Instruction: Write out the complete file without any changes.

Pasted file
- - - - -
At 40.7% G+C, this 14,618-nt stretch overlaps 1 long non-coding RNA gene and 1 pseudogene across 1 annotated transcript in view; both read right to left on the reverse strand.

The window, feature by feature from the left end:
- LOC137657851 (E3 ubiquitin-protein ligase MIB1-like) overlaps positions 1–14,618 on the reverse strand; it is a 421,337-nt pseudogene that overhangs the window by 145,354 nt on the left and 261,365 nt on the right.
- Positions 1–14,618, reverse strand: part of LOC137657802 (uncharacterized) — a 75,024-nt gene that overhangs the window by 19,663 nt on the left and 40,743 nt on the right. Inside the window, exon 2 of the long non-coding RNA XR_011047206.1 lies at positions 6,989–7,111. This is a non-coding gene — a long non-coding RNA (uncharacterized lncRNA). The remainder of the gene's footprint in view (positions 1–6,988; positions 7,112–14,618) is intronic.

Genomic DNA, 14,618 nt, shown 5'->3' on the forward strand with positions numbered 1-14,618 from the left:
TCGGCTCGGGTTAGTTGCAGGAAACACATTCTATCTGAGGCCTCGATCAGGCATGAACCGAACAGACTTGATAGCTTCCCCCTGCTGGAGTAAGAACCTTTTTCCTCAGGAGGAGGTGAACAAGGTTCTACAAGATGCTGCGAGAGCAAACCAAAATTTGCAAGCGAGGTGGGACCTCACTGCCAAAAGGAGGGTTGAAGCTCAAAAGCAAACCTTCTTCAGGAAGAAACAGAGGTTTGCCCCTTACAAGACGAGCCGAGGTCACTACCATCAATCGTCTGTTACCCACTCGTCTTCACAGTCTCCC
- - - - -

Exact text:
At 40.7% G+C, this 14,618-nt stretch overlaps 1 long non-coding RNA gene and 1 pseudogene across 1 annotated transcript in view; both read right to left on the reverse strand.

The window, feature by feature from the left end:
- LOC137657851 (E3 ubiquitin-protein ligase MIB1-like) overlaps positions 1–14,618 on the reverse strand; it is a 421,337-nt pseudogene that overhangs the window by 145,354 nt on the left and 261,365 nt on the right.
- Positions 1–14,618, reverse strand: part of LOC137657802 (uncharacterized) — a 75,024-nt gene that overhangs the window by 19,663 nt on the left and 40,743 nt on the right. Inside the window, exon 2 of the long non-coding RNA XR_011047206.1 lies at positions 6,989–7,111. This is a non-coding gene — a long non-coding RNA (uncharacterized lncRNA). The remainder of the gene's footprint in view (positions 1–6,988; positions 7,112–14,618) is intronic.

Genomic DNA, 14,618 nt, shown 5'->3' on the forward strand with positions numbered 1-14,618 from the left:
TCGGCTCGGGTTAGTTGCAGGAAACACATTCTATCTGAGGCCTCGATCAGGCATGAACCGAACAGACTTGATAGCTTCCCCCTGCTGGAGTAAGAACCTTTTTCCTCAGGAGGAGGTGAACAAGGTTCTACAAGATGCTGCGAGAGCAAACCAAAATTTGCAAGCGAGGTGGGACCTCACTGCCAAAAGGAGGGTTGAAGCTCAAAAGCAAACCTTCTTCAGGAAGAAACAGAGGTTTGCCCCTTACAAGACGAGCCGAGGTCACTACCATCAATCGTCTGTTACCCACTCGTCTTCACAGTCTCCC